Why’ll you go back: If you’re a martini fan, the Lounge has you covered. If you’re a karaoke fan, the Lounge has you covered on Tuesdays.
Why you might not: Slow jams at ear-splitting volumes.
Palace of Wonders
1210 H St. N.E.
Palace of Wonders bills itself as the “only dedicated vaudeville stage, museum-of-oddities and full bar in the world.” It is home to the skull of the previously mentioned two-faced sheep, as well as what appeared to be giant calliope pipes behind the bar, acres of vintage sideshow and vaudeville posters decorating the walls and a poor horn-laden, stuffed goat that was once passed off as a unicorn. The artifacts come courtesy of James Taylor, a self-described “carny and curator” who ran the American Dime Museum in Baltimore until it closed in February. He moved part of his vast collection of 19th-century sideshow relics to H Street, giving Washingtonians the enviable opportunity to, according to the bar’s Web site, “sit and have a drink next to the freakiest stuff in the world!” The bar includes a museum upstairs and hosts regular vaudeville- and carny-inspired events ranging from burlesque shows to sword-swallowing and “pierced weight lifting” exhibitions. Circle Jan. 25 on your calendar: that’s when the Lizardman, “one of the single most complete sideshow entertainers in history,” returns to town.
Why’ll you go back/Why you might not: Depending on your inclination, the incredible model of Joseph “The Elephant Man” Merrick is either a total buzz-kill or makes the Palace one of greatest bars in the world.
1234 H St. N.E.
The boxing-themed Pug may look like a sports bar, with games on the TVs and old boxing posters and memorabilia on the wall, but it’s actually just a neighborhood pub that happens to have some boxing gloves laying around. The Pug felt the friendliest of any on the street, and a recent crowded Friday night found the bartenders still greeting nearly half of the patrons by name.
Why’ll you go back: Good prices, lots of room at the bar.
Why you might not: Too bright inside—a typical D.C. bar problem. Felt almost like last call at 9:30 p.m. on a Friday.
The Red and the Black
1212 H St. N.W.
The Red and the Black is a cozy, vaguely New Orleans-themed bar that offers live music most nights and haircuts on Tuesdays. Say wha—? Just go with it. For $12, you can get a trim from Santos, the stylist who was there last week, or one of his cohorts. You also get a shot of liquor, though everyone emerged from the chair looking sharp so the shot’s not intended to blind you to a low-rent cut, as I suspected. I say the bar is “vaguely New Orleans-themed” because it doesn’t overdo it, which is appreciated by anyone who finds forced Big Easy glee and pounds of novelty beads tiresome (read: me). The Red and the Black covers the basics: Abita in a bottle, decent, if somewhat mild, gumbo and some other Crescent City standards that I didn’t try. Santos, whose main gig is at Daniel’s Salon on M Street N.W., says to get to the bar early on Tuesdays if you want a haircut — he was booked by the time I showed up. “Come see me at the salon. I’ll take care of you,” he said, nodding at my unruly mop. “That looks like it will take a lot of work.”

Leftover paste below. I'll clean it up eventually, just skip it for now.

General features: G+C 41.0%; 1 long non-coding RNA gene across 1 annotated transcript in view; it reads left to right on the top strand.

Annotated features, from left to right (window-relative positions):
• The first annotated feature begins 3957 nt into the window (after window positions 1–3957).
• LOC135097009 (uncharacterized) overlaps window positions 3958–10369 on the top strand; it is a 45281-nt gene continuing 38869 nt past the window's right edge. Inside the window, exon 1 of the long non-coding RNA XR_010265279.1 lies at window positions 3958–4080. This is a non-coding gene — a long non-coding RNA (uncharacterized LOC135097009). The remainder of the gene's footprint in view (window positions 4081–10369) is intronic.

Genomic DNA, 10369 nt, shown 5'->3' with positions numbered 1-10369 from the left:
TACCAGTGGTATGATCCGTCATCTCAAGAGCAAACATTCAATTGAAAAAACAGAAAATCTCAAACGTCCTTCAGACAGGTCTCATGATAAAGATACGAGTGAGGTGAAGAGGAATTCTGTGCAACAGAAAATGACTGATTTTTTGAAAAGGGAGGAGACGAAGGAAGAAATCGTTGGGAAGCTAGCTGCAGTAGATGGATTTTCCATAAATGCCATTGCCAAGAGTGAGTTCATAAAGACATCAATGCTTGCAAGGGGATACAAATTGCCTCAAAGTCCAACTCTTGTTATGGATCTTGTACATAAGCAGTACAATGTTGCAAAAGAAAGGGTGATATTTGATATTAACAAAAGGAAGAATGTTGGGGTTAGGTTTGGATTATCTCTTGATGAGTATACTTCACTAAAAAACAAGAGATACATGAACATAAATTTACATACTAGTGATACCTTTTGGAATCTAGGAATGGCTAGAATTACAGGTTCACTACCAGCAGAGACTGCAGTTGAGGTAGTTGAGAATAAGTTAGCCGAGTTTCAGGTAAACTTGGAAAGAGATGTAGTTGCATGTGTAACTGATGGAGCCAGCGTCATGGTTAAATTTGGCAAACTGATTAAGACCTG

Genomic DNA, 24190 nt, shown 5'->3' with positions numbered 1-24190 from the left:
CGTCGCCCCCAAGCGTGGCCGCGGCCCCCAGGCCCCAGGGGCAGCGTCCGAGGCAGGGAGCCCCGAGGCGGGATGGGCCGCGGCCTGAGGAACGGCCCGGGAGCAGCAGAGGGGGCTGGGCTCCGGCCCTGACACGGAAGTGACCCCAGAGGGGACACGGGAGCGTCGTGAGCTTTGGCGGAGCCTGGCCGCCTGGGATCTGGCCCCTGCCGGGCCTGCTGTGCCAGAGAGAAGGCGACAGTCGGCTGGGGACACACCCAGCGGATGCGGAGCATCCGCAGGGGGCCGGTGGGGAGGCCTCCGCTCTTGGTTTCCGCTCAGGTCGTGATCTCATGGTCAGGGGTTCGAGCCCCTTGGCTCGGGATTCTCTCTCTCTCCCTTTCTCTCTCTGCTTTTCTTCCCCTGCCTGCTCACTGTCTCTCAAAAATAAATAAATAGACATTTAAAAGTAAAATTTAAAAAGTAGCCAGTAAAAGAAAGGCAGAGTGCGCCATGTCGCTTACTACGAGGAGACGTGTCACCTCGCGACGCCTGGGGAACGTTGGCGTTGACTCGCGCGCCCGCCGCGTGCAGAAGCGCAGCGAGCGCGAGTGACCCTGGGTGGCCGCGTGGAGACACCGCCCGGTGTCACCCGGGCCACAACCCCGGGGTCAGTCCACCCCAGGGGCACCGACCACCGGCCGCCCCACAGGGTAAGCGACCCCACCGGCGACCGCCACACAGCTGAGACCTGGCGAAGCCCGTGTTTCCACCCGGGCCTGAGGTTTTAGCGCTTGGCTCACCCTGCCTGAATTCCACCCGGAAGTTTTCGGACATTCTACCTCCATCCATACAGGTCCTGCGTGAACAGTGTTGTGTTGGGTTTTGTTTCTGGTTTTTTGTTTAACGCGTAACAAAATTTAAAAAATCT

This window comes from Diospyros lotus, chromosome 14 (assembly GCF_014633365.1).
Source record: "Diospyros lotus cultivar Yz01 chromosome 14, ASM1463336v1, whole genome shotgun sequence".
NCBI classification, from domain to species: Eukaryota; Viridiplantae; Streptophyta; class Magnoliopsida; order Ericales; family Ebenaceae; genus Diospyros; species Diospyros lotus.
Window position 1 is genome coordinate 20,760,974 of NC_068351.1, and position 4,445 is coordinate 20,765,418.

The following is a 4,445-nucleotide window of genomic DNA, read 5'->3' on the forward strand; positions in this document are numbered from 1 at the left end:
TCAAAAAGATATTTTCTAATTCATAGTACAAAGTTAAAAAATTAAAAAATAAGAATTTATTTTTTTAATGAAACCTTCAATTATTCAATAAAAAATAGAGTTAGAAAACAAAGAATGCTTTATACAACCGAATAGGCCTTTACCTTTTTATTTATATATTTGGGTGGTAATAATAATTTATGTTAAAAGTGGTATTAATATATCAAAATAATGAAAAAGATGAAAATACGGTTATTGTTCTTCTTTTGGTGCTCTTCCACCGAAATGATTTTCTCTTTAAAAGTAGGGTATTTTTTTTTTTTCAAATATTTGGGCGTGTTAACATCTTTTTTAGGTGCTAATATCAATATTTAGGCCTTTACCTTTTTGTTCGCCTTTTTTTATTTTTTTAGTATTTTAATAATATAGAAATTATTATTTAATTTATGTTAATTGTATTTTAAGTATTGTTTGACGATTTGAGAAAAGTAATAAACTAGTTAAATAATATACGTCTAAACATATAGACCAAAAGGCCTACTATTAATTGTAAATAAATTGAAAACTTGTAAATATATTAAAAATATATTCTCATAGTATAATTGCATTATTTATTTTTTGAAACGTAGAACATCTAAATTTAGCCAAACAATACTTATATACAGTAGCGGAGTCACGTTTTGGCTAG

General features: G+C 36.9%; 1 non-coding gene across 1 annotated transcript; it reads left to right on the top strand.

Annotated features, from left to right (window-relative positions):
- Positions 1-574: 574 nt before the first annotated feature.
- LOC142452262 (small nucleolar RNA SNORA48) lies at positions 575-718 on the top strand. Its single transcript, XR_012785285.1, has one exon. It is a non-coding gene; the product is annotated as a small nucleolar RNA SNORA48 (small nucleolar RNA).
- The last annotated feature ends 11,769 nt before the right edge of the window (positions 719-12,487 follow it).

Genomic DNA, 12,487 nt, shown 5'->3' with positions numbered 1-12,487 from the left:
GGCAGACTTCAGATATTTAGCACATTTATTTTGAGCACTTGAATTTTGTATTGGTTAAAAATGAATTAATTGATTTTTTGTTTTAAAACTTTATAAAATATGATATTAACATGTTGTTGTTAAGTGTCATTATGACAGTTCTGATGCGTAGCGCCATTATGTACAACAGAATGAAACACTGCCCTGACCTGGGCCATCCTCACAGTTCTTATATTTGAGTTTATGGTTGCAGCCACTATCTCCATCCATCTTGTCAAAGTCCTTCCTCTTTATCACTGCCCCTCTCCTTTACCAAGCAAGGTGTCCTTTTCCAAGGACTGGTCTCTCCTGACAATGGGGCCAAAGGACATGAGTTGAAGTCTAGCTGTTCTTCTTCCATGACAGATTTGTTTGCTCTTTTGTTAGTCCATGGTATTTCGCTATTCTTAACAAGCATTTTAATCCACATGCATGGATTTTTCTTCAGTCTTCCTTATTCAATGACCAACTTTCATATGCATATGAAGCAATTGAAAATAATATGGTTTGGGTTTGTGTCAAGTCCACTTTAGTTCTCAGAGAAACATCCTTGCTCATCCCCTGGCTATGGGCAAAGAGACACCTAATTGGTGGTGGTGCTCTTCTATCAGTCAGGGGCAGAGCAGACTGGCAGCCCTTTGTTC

Why’ll you go back: Free red beans and rice on Mondays (two-drink minimum); $12 is hard to beat for a quality cut.
Why you might not: The night I was there the service was lackadaisical at best.
Rock and Roll Hotel
1353 H St. N.E.
Since it opened last year, the Rock and Roll Hotel has established itself as a viable third option to the local bookings duopoly the 9:30 Club and The Black Cat had on touring indie acts. Acts play the main stage downstairs adjacent to the “Lobby Bar,” and the upstairs “Hotel Bar” remains open and free during shows. Also upstairs: three private suites you can rent for private parties, a pool table, piano, DJ booth and digital jukebox. Wednesday nights the Hotel offers “Drunken Jnga,” during which players play an alcohol-fueled version of the tower-building game. (I assume the alt-spelling is a copyright thing.)
Why’ll you go back: Drunken Jnga; top-notch bookings; winged electric guitars dangle from the ceiling in the upstairs bar, which never stops being awesome.
Why you might not: Can get reeeeaally crowded on the weekends, especially upstairs.